Plessey Old Waggonway
Blyth to West Hartford
55.128406, -1.502064 to 55.107363, -1.624649
12 Jun 2022
12 Jun 2022
Description (or HER record listing)
Plessey Waggonway is one of the oldest and longest in the region, having started construction in the late 17th century and continued operating until 1812. It utilised old style horse drawn 'chauldrons' (like we see at Beamish) on rails made from oak wood which were often a lot more rickety and rudimental than an example from today. Coal was loaded onto small boats called keel boats to be rowed out to larger collier ships on the River Blyth, as back then it was far too shallow to allow such large vessels in.
The route is very accessible, and mostly possible to walk with a pram or wheelchair too. The section through Blyth follows the course of Plessey Road and is covered with asphalt from Newsham. At this point the A192 uses the path of the railway, meaning a diversion is necessary through a housing estate to join back up with the line, but is all paved. It then joins up with another road. While not the most visually pleasing route to walk down, it is still history nonetheless knowing you are walking the exact route of one of the North East's oldest railways.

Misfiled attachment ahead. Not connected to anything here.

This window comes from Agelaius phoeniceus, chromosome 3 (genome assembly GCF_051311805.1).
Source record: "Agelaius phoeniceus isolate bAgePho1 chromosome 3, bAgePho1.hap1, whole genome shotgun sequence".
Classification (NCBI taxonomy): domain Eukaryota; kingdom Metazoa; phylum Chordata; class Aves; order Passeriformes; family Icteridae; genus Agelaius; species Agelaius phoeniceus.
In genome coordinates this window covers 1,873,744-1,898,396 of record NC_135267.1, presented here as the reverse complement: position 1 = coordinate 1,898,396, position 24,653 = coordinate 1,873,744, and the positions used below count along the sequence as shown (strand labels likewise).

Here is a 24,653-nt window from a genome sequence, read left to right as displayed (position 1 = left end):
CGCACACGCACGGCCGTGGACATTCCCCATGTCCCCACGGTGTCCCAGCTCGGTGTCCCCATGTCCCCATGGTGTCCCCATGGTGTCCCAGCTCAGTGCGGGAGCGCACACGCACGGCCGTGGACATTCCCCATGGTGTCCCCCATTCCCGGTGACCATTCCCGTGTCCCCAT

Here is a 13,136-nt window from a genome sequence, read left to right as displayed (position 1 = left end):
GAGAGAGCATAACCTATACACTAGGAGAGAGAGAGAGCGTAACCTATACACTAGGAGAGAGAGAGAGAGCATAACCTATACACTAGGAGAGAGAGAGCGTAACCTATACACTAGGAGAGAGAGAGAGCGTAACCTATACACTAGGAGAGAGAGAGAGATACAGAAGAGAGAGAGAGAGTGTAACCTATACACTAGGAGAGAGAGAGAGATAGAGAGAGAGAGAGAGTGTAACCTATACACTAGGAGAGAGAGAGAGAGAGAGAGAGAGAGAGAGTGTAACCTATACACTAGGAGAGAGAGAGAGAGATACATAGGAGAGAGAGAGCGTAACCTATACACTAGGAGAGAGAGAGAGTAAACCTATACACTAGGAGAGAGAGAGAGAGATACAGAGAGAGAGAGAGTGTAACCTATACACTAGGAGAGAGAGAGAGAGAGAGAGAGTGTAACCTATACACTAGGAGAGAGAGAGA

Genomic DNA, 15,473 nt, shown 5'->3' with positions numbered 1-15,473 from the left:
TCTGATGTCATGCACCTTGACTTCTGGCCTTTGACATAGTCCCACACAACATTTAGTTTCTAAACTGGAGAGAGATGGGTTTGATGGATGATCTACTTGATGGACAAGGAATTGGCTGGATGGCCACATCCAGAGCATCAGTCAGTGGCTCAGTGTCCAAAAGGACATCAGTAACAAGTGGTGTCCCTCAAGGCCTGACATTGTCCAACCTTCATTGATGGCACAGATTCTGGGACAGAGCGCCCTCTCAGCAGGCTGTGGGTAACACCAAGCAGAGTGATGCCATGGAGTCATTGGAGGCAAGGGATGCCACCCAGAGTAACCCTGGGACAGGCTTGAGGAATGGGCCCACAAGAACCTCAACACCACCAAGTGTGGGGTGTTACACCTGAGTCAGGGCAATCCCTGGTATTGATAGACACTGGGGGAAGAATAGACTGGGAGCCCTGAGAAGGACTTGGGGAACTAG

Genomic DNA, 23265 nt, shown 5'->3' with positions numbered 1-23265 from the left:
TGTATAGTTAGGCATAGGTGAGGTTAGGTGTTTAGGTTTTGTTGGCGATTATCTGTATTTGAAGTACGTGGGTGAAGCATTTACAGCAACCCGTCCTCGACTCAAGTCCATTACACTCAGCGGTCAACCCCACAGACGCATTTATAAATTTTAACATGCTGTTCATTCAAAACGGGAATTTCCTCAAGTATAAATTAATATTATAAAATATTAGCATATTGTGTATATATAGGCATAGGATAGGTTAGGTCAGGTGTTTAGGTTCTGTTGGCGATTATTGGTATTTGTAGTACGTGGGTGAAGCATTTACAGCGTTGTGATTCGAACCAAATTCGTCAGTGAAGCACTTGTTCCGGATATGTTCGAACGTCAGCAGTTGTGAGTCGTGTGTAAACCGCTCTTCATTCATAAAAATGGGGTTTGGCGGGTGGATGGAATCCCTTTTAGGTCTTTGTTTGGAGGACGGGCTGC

The route of the waggonway is evident on this 1890s Ordnance Survey map, some 80 years after closure.
Route of Plessey Waggonway, 2022
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Plessey Waggonway at Newsham, Blyth
Historic Environment Records
Durham/Northumberland: Keys to the Past
Tyne and Wear: Sitelines
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